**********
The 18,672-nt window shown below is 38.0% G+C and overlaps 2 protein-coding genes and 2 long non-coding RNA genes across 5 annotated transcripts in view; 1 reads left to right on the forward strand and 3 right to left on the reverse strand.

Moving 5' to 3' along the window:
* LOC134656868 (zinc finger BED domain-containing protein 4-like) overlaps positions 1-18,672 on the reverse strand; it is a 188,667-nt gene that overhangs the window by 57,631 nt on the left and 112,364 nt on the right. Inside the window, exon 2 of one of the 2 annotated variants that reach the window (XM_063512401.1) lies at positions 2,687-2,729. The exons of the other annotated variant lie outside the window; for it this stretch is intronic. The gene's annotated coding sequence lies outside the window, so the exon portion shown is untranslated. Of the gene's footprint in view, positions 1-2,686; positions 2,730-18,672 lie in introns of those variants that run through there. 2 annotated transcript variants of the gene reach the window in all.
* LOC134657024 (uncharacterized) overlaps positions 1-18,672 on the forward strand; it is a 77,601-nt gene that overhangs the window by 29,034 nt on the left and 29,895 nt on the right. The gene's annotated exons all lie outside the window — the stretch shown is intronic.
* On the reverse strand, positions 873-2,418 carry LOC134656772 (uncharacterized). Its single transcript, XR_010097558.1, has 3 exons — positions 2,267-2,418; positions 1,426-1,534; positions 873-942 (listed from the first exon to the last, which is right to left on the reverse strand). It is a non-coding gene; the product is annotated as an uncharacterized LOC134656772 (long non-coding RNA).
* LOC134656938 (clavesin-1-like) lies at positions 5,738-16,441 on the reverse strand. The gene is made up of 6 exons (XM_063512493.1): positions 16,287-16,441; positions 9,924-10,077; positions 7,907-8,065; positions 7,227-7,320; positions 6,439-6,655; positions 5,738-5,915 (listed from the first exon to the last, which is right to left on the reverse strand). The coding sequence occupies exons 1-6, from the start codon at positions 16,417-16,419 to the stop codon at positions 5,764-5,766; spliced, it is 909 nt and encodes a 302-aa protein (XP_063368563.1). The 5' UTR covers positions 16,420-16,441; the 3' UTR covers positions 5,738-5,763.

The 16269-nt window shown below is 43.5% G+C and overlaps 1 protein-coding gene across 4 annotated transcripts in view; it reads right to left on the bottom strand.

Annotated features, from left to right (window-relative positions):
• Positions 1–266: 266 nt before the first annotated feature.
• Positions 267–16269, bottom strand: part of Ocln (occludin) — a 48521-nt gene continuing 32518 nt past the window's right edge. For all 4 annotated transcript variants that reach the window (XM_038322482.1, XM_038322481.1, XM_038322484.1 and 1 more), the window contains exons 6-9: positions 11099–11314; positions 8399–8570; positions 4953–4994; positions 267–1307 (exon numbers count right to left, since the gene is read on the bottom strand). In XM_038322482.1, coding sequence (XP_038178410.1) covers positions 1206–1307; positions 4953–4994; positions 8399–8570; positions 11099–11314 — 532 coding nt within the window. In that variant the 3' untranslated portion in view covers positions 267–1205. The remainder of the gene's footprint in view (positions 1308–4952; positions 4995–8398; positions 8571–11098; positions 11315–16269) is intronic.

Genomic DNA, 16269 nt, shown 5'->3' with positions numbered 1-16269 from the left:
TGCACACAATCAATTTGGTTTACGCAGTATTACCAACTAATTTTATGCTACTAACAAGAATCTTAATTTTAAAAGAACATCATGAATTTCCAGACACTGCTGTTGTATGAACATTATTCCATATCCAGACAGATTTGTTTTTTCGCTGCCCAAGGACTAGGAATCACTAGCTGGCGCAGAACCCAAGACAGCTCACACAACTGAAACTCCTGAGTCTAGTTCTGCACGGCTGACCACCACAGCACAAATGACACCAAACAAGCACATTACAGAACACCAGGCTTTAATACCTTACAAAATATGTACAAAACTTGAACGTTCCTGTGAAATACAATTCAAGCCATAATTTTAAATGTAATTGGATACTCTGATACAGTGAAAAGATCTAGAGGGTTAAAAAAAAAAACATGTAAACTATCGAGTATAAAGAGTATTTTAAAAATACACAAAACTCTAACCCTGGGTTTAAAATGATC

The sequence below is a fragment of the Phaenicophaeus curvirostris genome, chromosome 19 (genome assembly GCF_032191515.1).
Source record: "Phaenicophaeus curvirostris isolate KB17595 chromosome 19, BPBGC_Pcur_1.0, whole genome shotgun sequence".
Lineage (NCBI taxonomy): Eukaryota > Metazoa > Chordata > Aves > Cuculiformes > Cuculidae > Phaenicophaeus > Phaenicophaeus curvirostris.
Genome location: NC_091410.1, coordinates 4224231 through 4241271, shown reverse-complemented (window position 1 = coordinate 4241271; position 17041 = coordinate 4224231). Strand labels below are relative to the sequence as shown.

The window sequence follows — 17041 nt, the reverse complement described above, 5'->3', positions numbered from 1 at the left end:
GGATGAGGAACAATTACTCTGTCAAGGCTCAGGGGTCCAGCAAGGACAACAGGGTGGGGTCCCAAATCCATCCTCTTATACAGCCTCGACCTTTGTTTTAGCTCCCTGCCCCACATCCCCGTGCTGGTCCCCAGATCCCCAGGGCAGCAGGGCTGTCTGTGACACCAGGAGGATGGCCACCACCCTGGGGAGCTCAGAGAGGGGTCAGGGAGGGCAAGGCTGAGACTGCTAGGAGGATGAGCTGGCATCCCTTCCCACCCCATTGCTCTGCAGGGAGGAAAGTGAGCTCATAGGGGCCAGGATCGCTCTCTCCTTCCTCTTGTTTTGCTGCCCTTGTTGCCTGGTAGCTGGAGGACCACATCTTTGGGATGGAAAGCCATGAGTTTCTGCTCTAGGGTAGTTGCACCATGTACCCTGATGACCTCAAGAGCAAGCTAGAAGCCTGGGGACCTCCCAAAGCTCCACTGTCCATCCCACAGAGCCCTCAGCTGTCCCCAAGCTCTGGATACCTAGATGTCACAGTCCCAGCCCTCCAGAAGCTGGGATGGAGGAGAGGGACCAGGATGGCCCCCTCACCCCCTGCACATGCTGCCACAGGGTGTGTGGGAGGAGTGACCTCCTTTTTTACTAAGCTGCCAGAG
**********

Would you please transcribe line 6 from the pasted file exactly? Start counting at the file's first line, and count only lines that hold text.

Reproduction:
* LOC134656938 (clavesin-1-like) lies at positions 5,738-16,441 on the reverse strand. The gene is made up of 6 exons (XM_063512493.1): positions 16,287-16,441; positions 9,924-10,077; positions 7,907-8,065; positions 7,227-7,320; positions 6,439-6,655; positions 5,738-5,915 (listed from the first exon to the last, which is right to left on the reverse strand). The coding sequence occupies exons 1-6, from the start codon at positions 16,417-16,419 to the stop codon at positions 5,764-5,766; spliced, it is 909 nt and encodes a 302-aa protein (XP_063368563.1). The 5' UTR covers positions 16,420-16,441; the 3' UTR covers positions 5,738-5,763.